Fiat Chrysler will be punished soon for failing to follow the law in 23 recalls involving more than 11 million vehicles, the nation's top auto safety regulator said Thursday.
But Mark Rosekind, administrator of the National Highway Traffic Safety Administration, wouldn't say what action the agency will take until after a public comment period closes on July 17.
Rosekind spoke after a two-hour public hearing in Washington on Fiat Chrysler's recall performance that featured agency officials detailing an alarming litany of failures to notify customers of recalls, delays in making and distributing repair parts, and in some cases failing to come up with repairs that fix the problems. Some of the recalls date to 2013, and Rosekind said more allegations against the company could be added.
"The evidence seems very straightforward," Rosekind said. "There's a pattern that's been going on for some time."
Rosekind said a number of options for agency action are "on the table," including fines against the company and requiring it to buy back vehicles subject to recall. NHTSA can fine automakers a maximum of $35 million per infraction, so Chrysler could face millions in penalties. It's unlikely, though, that the company would face the top fine in all 23 recalls.
Rosekind told reporters that Fiat Chrysler needed to follow the law, meeting deadlines to notify owners and distribute parts. When it doesn't, that puts people at risk, he said. The agency said it likely would act by the end of July.
The company, in testimony Thursday, didn't dispute any of NHTSA's allegations. Scott Kunselman, Fiat Chrysler's recently appointed head of vehicle safety, said it is changing the way it manages safety to follow the industry's best practices. The safety system, he said, has been reorganized with added personnel. He now reports directly to CEO Sergio Marchionne. Previously the person in his position was three rungs down the organization chart from the chief executive, he said.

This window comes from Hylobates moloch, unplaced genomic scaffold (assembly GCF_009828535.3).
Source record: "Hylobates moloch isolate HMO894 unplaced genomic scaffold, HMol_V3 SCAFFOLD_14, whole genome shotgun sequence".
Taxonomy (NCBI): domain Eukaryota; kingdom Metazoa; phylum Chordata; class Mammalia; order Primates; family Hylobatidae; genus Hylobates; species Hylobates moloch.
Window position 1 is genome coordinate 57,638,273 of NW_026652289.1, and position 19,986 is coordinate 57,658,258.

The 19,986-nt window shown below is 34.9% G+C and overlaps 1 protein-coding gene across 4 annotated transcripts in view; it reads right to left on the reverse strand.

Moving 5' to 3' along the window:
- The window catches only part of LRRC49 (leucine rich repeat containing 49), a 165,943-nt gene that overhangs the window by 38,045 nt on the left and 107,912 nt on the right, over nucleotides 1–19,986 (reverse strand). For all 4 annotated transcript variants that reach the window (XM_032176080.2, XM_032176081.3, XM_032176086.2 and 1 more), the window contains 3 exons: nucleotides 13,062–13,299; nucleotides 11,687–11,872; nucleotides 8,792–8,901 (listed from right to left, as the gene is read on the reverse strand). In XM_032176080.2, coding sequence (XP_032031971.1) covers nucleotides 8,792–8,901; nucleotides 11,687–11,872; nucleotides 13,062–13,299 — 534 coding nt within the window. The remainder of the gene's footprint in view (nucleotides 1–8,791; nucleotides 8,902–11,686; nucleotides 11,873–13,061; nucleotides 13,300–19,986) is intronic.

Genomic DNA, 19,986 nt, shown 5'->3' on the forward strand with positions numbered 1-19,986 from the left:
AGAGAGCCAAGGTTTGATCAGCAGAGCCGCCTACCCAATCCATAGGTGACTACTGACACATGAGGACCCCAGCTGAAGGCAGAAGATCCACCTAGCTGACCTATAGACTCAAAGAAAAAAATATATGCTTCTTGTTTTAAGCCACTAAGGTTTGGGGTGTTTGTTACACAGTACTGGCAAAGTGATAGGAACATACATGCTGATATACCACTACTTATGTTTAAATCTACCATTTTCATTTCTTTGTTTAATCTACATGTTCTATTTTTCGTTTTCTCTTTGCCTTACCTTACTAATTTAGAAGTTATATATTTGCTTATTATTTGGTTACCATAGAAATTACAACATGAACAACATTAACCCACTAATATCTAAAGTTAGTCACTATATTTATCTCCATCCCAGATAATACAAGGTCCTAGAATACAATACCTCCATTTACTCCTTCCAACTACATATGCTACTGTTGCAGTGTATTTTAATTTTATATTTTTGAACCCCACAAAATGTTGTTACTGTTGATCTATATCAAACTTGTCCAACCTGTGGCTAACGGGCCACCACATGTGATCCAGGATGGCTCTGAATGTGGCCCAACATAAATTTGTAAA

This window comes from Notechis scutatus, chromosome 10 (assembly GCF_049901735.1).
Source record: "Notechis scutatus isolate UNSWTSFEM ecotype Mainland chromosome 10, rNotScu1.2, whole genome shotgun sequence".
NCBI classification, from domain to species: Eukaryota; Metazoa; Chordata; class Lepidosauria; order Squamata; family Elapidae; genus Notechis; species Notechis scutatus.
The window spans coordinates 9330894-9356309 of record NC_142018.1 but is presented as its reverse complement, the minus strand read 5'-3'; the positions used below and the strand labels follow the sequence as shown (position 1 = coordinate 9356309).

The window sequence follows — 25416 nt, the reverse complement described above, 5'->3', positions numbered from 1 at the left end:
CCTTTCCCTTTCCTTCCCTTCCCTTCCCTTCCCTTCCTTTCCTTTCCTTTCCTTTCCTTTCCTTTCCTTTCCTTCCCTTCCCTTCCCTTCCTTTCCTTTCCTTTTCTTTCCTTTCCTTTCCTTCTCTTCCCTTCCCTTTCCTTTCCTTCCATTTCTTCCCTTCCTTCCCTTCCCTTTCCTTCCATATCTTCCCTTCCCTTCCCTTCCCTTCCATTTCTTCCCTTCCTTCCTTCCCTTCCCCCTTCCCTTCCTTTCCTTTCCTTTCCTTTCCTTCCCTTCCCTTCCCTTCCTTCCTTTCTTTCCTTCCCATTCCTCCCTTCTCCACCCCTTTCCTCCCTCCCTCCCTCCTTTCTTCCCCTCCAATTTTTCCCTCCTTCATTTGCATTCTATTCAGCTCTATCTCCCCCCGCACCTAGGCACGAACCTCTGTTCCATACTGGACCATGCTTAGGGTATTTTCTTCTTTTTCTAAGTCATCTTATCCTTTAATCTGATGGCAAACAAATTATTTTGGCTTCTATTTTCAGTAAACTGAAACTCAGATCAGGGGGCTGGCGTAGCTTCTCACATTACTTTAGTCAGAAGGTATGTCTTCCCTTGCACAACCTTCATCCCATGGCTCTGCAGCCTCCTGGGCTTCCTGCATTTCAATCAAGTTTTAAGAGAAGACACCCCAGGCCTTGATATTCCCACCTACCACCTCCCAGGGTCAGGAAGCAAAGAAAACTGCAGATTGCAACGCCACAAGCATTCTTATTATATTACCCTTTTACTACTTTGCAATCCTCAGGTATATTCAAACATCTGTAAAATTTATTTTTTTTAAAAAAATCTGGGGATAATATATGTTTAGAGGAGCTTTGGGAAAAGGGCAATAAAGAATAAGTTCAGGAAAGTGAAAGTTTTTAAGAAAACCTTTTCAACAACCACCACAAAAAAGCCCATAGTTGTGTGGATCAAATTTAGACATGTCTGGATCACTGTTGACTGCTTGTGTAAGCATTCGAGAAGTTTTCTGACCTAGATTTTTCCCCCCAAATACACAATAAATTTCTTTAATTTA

"We have learned from our mistakes and missteps," he told the agency.
Much of the testimony in the hearing focused on a recall of 1.56 million older-model Jeeps with gas tanks mounted behind the rear axles. The tanks are vulnerable to being punctured in a rear crash. At least 75 people have died in fires involving the Jeeps, according to NHTSA.
The company says they are as safe or safer than comparable vehicles built during the same time period. The recall fix is installing a trailer hitch to protect the tanks in low-speed crashes.
Todd Anderson of Connecticut, who lost his 17-year-old son when the family's 1998 Jeep Grand Cherokee was rear-ended and exploded in flames, asked the agency to order Fiat Chrysler to buy back the recalled Jeeps to get them off the road.
Anderson said the crash that killed Skyler Justice Anderson-Coughlin happened in November of 2013, five months after the Jeep recall was announced. He was unaware of the recall until getting a notice in the mail from Fiat Chrysler the following May or June and said the notice should have been sent sooner.
"If I had received the notification, my son would be alive today," he said.
Anderson said he has hired lawyers and is contemplating a lawsuit over the crash, which occurred in Longmeadow, Massachusetts.
The 23 recalls involved problems as serious as rear-mounted gas tanks that can leak and cause fires in a crash, air bags that can explode with too much force and spew shrapnel, and ignition switches that can abruptly shut off, causing engines to stall. In one recall, a recommended fix didn't work.
In one case, Fiat Chrysler delayed distribution of parts to fix a nut that can come loose from Ram truck drive shafts, said Scott Yon, chief of vehicle integrity for NHTSA. If the nuts come loose, the shaft can fall off the truck and the wheels can lock up. Owners were notified that parts were available in the fall of 2013, but the agency kept getting numerous complaints, he said.